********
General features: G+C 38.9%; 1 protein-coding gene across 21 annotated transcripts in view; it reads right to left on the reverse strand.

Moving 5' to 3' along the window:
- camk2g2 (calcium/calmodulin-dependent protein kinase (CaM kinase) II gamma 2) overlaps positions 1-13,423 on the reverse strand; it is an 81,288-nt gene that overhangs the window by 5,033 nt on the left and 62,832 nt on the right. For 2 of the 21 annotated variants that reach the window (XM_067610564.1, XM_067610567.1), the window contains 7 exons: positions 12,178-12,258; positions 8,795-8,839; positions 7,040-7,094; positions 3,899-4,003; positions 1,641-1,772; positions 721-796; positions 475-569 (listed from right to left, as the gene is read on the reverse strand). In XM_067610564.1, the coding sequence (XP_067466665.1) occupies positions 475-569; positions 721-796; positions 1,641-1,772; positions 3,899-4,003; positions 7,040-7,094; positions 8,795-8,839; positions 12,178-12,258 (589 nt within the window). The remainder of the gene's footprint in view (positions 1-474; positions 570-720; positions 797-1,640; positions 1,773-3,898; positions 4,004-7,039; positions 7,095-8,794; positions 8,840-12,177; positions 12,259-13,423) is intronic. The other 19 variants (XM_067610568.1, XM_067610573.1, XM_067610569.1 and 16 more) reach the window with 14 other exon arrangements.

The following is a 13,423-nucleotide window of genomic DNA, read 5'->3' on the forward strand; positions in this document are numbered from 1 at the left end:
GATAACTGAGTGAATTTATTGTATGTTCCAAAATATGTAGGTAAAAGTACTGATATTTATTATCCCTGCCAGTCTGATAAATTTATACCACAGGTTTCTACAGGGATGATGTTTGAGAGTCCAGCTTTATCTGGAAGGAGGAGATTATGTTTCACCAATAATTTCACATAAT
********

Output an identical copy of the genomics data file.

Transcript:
General features: G+C 38.9%; 1 protein-coding gene across 21 annotated transcripts in view; it reads right to left on the reverse strand.

Moving 5' to 3' along the window:
- camk2g2 (calcium/calmodulin-dependent protein kinase (CaM kinase) II gamma 2) overlaps positions 1-13,423 on the reverse strand; it is an 81,288-nt gene that overhangs the window by 5,033 nt on the left and 62,832 nt on the right. For 2 of the 21 annotated variants that reach the window (XM_067610564.1, XM_067610567.1), the window contains 7 exons: positions 12,178-12,258; positions 8,795-8,839; positions 7,040-7,094; positions 3,899-4,003; positions 1,641-1,772; positions 721-796; positions 475-569 (listed from right to left, as the gene is read on the reverse strand). In XM_067610564.1, the coding sequence (XP_067466665.1) occupies positions 475-569; positions 721-796; positions 1,641-1,772; positions 3,899-4,003; positions 7,040-7,094; positions 8,795-8,839; positions 12,178-12,258 (589 nt within the window). The remainder of the gene's footprint in view (positions 1-474; positions 570-720; positions 797-1,640; positions 1,773-3,898; positions 4,004-7,039; positions 7,095-8,794; positions 8,840-12,177; positions 12,259-13,423) is intronic. The other 19 variants (XM_067610568.1, XM_067610573.1, XM_067610569.1 and 16 more) reach the window with 14 other exon arrangements.

The following is a 13,423-nucleotide window of genomic DNA, read 5'->3' on the forward strand; positions in this document are numbered from 1 at the left end:
GATAACTGAGTGAATTTATTGTATGTTCCAAAATATGTAGGTAAAAGTACTGATATTTATTATCCCTGCCAGTCTGATAAATTTATACCACAGGTTTCTACAGGGATGATGTTTGAGAGTCCAGCTTTATCTGGAAGGAGGAGATTATGTTTCACCAATAATTTCACATAAT